Aerosol-based Duct Sealing Added to Upcoming BPI Standard for Energy-Efficient HVAC Systems

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New Duct Sealing Technology Included as Both A Recommended Duct Sealing Material and Procedure for Meeting Energy Efficiency Standards in New and Retrofit Projects

Sealing duct system with Aeroseal

Duct Sealing From The Inside

Aerosol duct sealing offers some real advantages over other duct sealing alternatives.

Aerosol duct sealing, the latest innovation in duct sealing solutions, has been added to a proposed ANSI/Building Performance Institute (BPI) standard for residential energy-efficient construction. The proposed standard offers contractors a clear blueprint of recommended rules for maximizing building performance. The addition of aerosol-based duct sealing to the standard highlights the industry’s acceptance of this game-changing technology as a critical “best practices” component of energy-efficient building.

“I’ve been watching this technology since it was first introduced and have seen the significant impact it can have on reducing energy waste,” said John Jones, BPI’s national technical director. “Our philosophy is to use the best products for specific applications and we believe that in many cases, this solution offers real advantages over other duct sealing alternatives.”

Unlike traditional duct sealing methods such as tape and mastic, an aerosol-based solution works from the inside of the duct system to locate and seal leaks. Applied as an aerosol mist, the microscopic particles of sealant travel throughout the entire duct system reaching even the most inaccessible leaks. The current aerosol-based duct sealing solution, commercially known as Aeroseal, effectively seals air leaks up to 5/8” span in all types of residential air duct systems.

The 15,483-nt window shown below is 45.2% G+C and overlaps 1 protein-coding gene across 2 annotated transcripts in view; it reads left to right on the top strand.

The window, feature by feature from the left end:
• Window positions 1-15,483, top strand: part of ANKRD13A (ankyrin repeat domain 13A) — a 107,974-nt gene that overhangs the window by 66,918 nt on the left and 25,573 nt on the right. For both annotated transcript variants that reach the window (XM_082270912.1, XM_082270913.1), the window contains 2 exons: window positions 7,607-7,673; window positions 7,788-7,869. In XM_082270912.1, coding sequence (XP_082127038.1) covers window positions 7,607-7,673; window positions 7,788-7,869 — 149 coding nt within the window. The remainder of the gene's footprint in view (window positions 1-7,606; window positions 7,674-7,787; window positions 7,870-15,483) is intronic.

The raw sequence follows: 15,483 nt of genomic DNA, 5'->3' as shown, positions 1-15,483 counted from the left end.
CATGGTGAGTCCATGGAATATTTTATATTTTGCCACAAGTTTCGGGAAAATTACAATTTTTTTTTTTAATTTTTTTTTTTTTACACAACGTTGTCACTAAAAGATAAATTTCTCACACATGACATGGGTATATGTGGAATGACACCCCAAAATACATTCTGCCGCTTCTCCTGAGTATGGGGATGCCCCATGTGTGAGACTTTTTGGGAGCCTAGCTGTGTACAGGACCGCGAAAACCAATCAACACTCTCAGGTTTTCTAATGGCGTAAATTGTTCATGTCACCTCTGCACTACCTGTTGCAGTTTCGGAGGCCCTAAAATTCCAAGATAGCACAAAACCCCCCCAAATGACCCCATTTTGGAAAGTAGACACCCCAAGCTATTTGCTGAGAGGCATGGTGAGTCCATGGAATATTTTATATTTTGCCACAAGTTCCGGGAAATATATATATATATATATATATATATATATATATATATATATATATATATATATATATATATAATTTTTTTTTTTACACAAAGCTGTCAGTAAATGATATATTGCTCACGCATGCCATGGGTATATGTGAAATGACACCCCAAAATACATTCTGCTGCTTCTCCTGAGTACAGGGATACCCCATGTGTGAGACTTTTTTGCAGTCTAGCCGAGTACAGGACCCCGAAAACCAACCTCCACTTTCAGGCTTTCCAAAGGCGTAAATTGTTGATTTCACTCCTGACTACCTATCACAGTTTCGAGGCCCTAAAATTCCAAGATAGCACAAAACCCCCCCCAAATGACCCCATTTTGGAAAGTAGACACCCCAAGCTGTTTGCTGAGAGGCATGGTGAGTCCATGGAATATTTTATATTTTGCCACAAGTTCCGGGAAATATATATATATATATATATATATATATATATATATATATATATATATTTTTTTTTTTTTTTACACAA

“We wanted to make sure this latest innovation in duct sealing is included in the standard,” said Jones. “Aerosol duct sealing technology has proven to be highly effective at sealing duct leaks – a problem that directly impacts the energy usage for millions of homeowners throughout the U.S. Not only does aerosol applications reach leaks that tape and mastic can not, but it also removes much of the operator error associated with manual sealing methods.”

Aerosol duct sealing is referenced in sections 5.1.2 and 5.1.2.2 of the Standard BPI-3300-A-201x (formerly Standard BPI-108); “Standard for Residential Building Air Distribution System Energy Performance Applications” under Section 5, “Duct Sealing and Leakage Testing.” The BPI Standards Technical Committee is currently reviewing initial public comments.

For more information regarding Aeroseal duct sealing technology, visit http://www.aeroseal.com. For more information regarding the BPI Standard, visit http://www.bpi.org.

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BRAD BRENNER
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